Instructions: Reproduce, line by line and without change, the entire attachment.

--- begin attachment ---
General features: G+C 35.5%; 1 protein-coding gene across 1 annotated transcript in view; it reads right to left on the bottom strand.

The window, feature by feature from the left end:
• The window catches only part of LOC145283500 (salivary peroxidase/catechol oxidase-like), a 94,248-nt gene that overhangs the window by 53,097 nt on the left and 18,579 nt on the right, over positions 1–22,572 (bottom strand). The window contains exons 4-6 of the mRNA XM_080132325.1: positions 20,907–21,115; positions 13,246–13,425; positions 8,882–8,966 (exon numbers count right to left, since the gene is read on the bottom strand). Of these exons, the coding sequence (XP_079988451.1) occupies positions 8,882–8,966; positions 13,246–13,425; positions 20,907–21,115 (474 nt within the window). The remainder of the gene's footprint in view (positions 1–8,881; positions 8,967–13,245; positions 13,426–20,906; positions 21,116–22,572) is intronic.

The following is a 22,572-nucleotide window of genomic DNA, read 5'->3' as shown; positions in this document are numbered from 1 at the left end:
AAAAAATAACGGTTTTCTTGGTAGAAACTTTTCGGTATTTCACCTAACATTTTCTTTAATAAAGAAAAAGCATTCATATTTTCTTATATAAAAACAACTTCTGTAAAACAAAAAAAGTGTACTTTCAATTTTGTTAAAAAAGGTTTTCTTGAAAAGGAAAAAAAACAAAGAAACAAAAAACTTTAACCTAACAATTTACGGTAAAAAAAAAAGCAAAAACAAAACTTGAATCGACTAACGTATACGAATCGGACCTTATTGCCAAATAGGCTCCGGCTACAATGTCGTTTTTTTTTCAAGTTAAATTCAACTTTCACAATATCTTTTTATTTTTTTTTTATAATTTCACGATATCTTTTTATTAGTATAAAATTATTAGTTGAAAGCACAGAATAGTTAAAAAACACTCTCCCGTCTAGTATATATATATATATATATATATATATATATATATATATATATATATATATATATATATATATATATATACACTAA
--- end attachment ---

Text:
General features: G+C 35.5%; 1 protein-coding gene across 1 annotated transcript in view; it reads right to left on the bottom strand.

The window, feature by feature from the left end:
• The window catches only part of LOC145283500 (salivary peroxidase/catechol oxidase-like), a 94,248-nt gene that overhangs the window by 53,097 nt on the left and 18,579 nt on the right, over positions 1–22,572 (bottom strand). The window contains exons 4-6 of the mRNA XM_080132325.1: positions 20,907–21,115; positions 13,246–13,425; positions 8,882–8,966 (exon numbers count right to left, since the gene is read on the bottom strand). Of these exons, the coding sequence (XP_079988451.1) occupies positions 8,882–8,966; positions 13,246–13,425; positions 20,907–21,115 (474 nt within the window). The remainder of the gene's footprint in view (positions 1–8,881; positions 8,967–13,245; positions 13,426–20,906; positions 21,116–22,572) is intronic.

The following is a 22,572-nucleotide window of genomic DNA, read 5'->3' as shown; positions in this document are numbered from 1 at the left end:
AAAAAATAACGGTTTTCTTGGTAGAAACTTTTCGGTATTTCACCTAACATTTTCTTTAATAAAGAAAAAGCATTCATATTTTCTTATATAAAAACAACTTCTGTAAAACAAAAAAAGTGTACTTTCAATTTTGTTAAAAAAGGTTTTCTTGAAAAGGAAAAAAAACAAAGAAACAAAAAACTTTAACCTAACAATTTACGGTAAAAAAAAAAGCAAAAACAAAACTTGAATCGACTAACGTATACGAATCGGACCTTATTGCCAAATAGGCTCCGGCTACAATGTCGTTTTTTTTTCAAGTTAAATTCAACTTTCACAATATCTTTTTATTTTTTTTTTATAATTTCACGATATCTTTTTATTAGTATAAAATTATTAGTTGAAAGCACAGAATAGTTAAAAAACACTCTCCCGTCTAGTATATATATATATATATATATATATATATATATATATATATATATATATATATATATATATATATATATACACTAA